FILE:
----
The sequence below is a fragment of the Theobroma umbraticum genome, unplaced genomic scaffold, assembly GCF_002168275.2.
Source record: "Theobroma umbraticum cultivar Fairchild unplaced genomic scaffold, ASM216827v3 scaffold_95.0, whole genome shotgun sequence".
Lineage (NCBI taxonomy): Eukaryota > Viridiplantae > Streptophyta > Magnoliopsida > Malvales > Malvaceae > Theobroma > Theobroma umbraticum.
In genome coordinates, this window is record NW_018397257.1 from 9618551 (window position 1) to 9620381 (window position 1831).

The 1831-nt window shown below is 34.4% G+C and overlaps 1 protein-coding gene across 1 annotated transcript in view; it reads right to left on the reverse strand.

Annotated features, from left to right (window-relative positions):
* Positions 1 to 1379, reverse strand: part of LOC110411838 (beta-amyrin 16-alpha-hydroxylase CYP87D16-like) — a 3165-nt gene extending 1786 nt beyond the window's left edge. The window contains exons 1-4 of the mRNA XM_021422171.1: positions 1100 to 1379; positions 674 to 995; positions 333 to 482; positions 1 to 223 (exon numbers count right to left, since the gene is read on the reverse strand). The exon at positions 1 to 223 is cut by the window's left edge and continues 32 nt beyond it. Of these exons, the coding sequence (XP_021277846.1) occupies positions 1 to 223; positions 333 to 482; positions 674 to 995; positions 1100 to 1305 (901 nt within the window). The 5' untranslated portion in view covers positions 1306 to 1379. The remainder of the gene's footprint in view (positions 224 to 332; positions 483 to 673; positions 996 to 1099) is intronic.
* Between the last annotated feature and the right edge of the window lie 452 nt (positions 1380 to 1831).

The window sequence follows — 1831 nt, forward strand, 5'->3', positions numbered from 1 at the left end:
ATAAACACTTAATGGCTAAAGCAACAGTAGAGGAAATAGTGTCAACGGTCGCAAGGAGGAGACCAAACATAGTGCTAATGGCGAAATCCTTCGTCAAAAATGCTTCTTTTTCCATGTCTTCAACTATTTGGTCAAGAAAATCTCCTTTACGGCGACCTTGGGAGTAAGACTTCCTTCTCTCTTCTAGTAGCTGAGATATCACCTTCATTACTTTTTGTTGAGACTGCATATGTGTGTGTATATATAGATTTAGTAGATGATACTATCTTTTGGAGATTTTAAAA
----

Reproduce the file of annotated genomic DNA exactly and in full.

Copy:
The sequence below is a fragment of the Theobroma umbraticum genome, unplaced genomic scaffold, assembly GCF_002168275.2.
Source record: "Theobroma umbraticum cultivar Fairchild unplaced genomic scaffold, ASM216827v3 scaffold_95.0, whole genome shotgun sequence".
Lineage (NCBI taxonomy): Eukaryota > Viridiplantae > Streptophyta > Magnoliopsida > Malvales > Malvaceae > Theobroma > Theobroma umbraticum.
In genome coordinates, this window is record NW_018397257.1 from 9618551 (window position 1) to 9620381 (window position 1831).

The 1831-nt window shown below is 34.4% G+C and overlaps 1 protein-coding gene across 1 annotated transcript in view; it reads right to left on the reverse strand.

Annotated features, from left to right (window-relative positions):
* Positions 1 to 1379, reverse strand: part of LOC110411838 (beta-amyrin 16-alpha-hydroxylase CYP87D16-like) — a 3165-nt gene extending 1786 nt beyond the window's left edge. The window contains exons 1-4 of the mRNA XM_021422171.1: positions 1100 to 1379; positions 674 to 995; positions 333 to 482; positions 1 to 223 (exon numbers count right to left, since the gene is read on the reverse strand). The exon at positions 1 to 223 is cut by the window's left edge and continues 32 nt beyond it. Of these exons, the coding sequence (XP_021277846.1) occupies positions 1 to 223; positions 333 to 482; positions 674 to 995; positions 1100 to 1305 (901 nt within the window). The 5' untranslated portion in view covers positions 1306 to 1379. The remainder of the gene's footprint in view (positions 224 to 332; positions 483 to 673; positions 996 to 1099) is intronic.
* Between the last annotated feature and the right edge of the window lie 452 nt (positions 1380 to 1831).

The window sequence follows — 1831 nt, forward strand, 5'->3', positions numbered from 1 at the left end:
ATAAACACTTAATGGCTAAAGCAACAGTAGAGGAAATAGTGTCAACGGTCGCAAGGAGGAGACCAAACATAGTGCTAATGGCGAAATCCTTCGTCAAAAATGCTTCTTTTTCCATGTCTTCAACTATTTGGTCAAGAAAATCTCCTTTACGGCGACCTTGGGAGTAAGACTTCCTTCTCTCTTCTAGTAGCTGAGATATCACCTTCATTACTTTTTGTTGAGACTGCATATGTGTGTGTATATATAGATTTAGTAGATGATACTATCTTTTGGAGATTTTAAAA